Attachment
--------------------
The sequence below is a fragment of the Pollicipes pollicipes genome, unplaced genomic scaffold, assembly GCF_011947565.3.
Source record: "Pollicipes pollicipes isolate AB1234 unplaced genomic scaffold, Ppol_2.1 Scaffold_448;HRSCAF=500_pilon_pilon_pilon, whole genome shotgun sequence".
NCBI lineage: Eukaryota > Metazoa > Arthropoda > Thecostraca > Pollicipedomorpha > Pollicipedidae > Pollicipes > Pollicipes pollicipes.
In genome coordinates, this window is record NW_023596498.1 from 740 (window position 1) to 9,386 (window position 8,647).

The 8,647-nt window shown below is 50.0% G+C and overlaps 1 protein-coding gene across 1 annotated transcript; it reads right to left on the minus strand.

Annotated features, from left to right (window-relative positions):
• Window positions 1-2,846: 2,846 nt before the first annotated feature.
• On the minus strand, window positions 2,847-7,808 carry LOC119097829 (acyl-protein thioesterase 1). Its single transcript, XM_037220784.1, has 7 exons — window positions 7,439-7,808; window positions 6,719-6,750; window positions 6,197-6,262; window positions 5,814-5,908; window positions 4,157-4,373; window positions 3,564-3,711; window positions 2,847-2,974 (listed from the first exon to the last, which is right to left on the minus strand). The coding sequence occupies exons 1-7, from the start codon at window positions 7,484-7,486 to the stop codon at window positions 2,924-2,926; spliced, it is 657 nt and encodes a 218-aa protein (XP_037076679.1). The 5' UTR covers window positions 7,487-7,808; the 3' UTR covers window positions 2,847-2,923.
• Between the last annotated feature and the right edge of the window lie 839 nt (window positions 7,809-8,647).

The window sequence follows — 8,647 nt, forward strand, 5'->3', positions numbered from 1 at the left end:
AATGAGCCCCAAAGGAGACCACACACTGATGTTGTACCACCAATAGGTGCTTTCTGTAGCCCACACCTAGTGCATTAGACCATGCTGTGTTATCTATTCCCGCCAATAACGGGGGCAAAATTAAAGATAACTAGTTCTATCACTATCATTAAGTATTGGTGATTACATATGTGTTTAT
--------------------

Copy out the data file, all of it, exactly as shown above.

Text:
The sequence below is a fragment of the Pollicipes pollicipes genome, unplaced genomic scaffold, assembly GCF_011947565.3.
Source record: "Pollicipes pollicipes isolate AB1234 unplaced genomic scaffold, Ppol_2.1 Scaffold_448;HRSCAF=500_pilon_pilon_pilon, whole genome shotgun sequence".
NCBI lineage: Eukaryota > Metazoa > Arthropoda > Thecostraca > Pollicipedomorpha > Pollicipedidae > Pollicipes > Pollicipes pollicipes.
In genome coordinates, this window is record NW_023596498.1 from 740 (window position 1) to 9,386 (window position 8,647).

The 8,647-nt window shown below is 50.0% G+C and overlaps 1 protein-coding gene across 1 annotated transcript; it reads right to left on the minus strand.

Annotated features, from left to right (window-relative positions):
• Window positions 1-2,846: 2,846 nt before the first annotated feature.
• On the minus strand, window positions 2,847-7,808 carry LOC119097829 (acyl-protein thioesterase 1). Its single transcript, XM_037220784.1, has 7 exons — window positions 7,439-7,808; window positions 6,719-6,750; window positions 6,197-6,262; window positions 5,814-5,908; window positions 4,157-4,373; window positions 3,564-3,711; window positions 2,847-2,974 (listed from the first exon to the last, which is right to left on the minus strand). The coding sequence occupies exons 1-7, from the start codon at window positions 7,484-7,486 to the stop codon at window positions 2,924-2,926; spliced, it is 657 nt and encodes a 218-aa protein (XP_037076679.1). The 5' UTR covers window positions 7,487-7,808; the 3' UTR covers window positions 2,847-2,923.
• Between the last annotated feature and the right edge of the window lie 839 nt (window positions 7,809-8,647).

The window sequence follows — 8,647 nt, forward strand, 5'->3', positions numbered from 1 at the left end:
AATGAGCCCCAAAGGAGACCACACACTGATGTTGTACCACCAATAGGTGCTTTCTGTAGCCCACACCTAGTGCATTAGACCATGCTGTGTTATCTATTCCCGCCAATAACGGGGGCAAAATTAAAGATAACTAGTTCTATCACTATCATTAAGTATTGGTGATTACATATGTGTTTAT